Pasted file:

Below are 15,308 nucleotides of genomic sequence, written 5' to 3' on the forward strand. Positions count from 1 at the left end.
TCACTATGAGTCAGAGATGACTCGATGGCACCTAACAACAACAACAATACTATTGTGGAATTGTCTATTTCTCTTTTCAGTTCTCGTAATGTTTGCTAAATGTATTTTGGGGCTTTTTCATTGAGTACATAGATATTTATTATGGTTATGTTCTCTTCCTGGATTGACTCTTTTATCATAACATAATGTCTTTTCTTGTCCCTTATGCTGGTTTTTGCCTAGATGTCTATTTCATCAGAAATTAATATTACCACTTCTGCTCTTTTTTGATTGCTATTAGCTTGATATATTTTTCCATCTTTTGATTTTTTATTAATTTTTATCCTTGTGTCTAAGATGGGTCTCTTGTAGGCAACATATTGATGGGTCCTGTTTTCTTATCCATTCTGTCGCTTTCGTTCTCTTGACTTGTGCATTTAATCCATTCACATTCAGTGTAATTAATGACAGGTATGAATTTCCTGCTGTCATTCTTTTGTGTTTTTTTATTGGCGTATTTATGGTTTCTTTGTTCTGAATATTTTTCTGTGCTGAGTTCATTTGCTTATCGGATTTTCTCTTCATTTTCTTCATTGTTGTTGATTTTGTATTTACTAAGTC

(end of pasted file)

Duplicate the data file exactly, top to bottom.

Below are 15,308 nucleotides of genomic sequence, written 5' to 3' on the forward strand. Positions count from 1 at the left end.
TCACTATGAGTCAGAGATGACTCGATGGCACCTAACAACAACAACAATACTATTGTGGAATTGTCTATTTCTCTTTTCAGTTCTCGTAATGTTTGCTAAATGTATTTTGGGGCTTTTTCATTGAGTACATAGATATTTATTATGGTTATGTTCTCTTCCTGGATTGACTCTTTTATCATAACATAATGTCTTTTCTTGTCCCTTATGCTGGTTTTTGCCTAGATGTCTATTTCATCAGAAATTAATATTACCACTTCTGCTCTTTTTTGATTGCTATTAGCTTGATATATTTTTCCATCTTTTGATTTTTTATTAATTTTTATCCTTGTGTCTAAGATGGGTCTCTTGTAGGCAACATATTGATGGGTCCTGTTTTCTTATCCATTCTGTCGCTTTCGTTCTCTTGACTTGTGCATTTAATCCATTCACATTCAGTGTAATTAATGACAGGTATGAATTTCCTGCTGTCATTCTTTTGTGTTTTTTTATTGGCGTATTTATGGTTTCTTTGTTCTGAATATTTTTCTGTGCTGAGTTCATTTGCTTATCGGATTTTCTCTTCATTTTCTTCATTGTTGTTGATTTTGTATTTACTAAGTC